Why Would Local Government Support Devolution? A Case Study in Dak Lak Province, Central Highlands, Vietnam

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Date
2004
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Abstract
"Much of the literature on devolution in natural resource management carries the implicit notion that local governments support devolution because it improves forest management and local livelihoods. Yet some authors have observed that local governments have proven reluctant to release control over valuable forest resources. This paper will contribute to this debate by taking a closer look at the role of local government in the process of Forest Land Allocation in Dak Lak, Vietnam. The results of in-depth field research demonstrate that devolution involves as much change in the relationships between different units of the local state as between the state and villagers. Devolution affects the distribution of authority and resources between different state units at local, district, and provincial levels. It also affects the work routines and tasks of state employees, and requires them to revise significantly long-held beliefs about forest management and the relationship between forests and local people. Local state units therefore react to Forest Land Allocation in different ways. Devolution has a chance to succeed only if it receives support by a sufficiently strong alliance of state actors in favor of devolution."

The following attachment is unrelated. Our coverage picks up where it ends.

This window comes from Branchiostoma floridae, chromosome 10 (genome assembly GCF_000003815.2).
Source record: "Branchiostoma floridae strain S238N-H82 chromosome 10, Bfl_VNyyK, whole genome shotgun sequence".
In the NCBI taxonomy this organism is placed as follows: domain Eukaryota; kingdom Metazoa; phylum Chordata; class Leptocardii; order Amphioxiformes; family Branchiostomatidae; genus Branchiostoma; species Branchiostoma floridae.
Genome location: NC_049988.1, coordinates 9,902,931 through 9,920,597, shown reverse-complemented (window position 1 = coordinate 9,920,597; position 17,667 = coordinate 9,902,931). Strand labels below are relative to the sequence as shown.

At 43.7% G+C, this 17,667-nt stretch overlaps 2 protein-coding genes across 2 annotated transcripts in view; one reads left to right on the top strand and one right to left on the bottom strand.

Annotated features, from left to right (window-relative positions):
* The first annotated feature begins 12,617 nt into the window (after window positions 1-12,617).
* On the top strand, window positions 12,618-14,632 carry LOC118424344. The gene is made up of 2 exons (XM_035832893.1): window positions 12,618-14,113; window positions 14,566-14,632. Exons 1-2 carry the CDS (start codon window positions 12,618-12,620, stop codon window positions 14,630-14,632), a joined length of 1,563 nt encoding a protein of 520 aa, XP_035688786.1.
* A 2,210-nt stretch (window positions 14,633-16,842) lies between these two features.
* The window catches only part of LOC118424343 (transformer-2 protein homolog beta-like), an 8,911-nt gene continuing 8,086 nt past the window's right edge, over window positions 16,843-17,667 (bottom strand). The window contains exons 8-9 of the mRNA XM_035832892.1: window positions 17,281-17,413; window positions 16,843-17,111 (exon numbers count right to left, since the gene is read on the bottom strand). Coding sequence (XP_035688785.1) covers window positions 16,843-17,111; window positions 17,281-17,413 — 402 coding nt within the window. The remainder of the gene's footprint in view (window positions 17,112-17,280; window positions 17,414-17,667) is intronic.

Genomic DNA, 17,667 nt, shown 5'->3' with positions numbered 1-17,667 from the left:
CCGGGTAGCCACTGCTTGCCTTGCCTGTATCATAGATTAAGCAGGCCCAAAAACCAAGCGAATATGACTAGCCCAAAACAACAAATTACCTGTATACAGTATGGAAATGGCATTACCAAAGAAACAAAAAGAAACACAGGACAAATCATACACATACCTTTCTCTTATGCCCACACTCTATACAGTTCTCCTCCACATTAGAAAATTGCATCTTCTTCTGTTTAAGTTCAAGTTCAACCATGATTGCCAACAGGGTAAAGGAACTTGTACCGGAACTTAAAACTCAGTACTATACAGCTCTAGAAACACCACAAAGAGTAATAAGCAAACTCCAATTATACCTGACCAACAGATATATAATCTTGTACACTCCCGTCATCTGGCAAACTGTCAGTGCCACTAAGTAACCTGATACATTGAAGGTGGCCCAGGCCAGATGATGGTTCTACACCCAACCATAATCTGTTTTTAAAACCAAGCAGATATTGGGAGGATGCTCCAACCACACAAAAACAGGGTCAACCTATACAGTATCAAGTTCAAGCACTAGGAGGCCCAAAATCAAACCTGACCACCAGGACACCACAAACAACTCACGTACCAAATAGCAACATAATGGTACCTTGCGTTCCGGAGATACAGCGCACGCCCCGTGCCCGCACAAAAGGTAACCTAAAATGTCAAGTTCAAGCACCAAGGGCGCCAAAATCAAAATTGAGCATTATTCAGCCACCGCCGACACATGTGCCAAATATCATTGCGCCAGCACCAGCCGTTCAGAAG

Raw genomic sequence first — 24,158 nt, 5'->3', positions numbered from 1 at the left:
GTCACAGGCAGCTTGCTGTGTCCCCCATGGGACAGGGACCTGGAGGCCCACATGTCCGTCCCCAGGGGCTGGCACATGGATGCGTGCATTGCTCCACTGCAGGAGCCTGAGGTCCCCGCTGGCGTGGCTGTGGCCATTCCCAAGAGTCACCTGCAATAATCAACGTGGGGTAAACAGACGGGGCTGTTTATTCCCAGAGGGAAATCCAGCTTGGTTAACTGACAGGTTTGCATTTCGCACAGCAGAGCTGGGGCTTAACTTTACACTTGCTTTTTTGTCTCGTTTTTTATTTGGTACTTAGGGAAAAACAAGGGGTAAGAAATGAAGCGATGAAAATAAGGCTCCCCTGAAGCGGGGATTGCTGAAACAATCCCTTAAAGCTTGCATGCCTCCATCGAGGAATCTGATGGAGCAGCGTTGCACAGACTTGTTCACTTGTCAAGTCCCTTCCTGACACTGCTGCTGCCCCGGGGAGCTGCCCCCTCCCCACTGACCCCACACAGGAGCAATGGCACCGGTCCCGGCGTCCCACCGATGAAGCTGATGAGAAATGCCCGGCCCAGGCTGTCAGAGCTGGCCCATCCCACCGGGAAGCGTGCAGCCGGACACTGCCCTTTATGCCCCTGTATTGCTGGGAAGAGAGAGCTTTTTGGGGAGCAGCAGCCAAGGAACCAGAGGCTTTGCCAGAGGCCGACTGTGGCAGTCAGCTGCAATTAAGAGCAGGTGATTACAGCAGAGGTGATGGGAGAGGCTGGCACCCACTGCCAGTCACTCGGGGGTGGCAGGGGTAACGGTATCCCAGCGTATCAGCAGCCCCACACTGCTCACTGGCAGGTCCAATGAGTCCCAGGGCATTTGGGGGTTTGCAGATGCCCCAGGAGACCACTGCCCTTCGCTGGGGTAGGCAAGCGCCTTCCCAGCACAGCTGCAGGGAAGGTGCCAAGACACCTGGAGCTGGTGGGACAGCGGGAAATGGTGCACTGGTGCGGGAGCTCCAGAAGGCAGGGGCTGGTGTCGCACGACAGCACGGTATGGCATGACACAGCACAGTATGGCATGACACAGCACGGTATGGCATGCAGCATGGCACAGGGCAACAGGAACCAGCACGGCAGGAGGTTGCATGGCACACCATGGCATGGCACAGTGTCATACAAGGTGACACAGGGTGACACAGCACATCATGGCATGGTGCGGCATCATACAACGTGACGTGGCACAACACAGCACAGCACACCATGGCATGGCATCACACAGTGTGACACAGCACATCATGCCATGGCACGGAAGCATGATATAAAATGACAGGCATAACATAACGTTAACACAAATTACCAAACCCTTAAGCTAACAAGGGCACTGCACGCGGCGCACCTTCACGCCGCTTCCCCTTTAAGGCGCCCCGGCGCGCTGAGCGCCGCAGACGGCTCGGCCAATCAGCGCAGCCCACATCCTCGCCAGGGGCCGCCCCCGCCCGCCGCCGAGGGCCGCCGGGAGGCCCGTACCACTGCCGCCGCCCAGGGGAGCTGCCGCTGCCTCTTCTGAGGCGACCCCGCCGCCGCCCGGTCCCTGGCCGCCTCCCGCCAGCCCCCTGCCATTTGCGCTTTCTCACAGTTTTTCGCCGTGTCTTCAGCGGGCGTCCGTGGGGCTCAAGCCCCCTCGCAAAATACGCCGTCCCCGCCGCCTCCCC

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IASC, forestry, forest management, governance and politics, devolution, state and local governance
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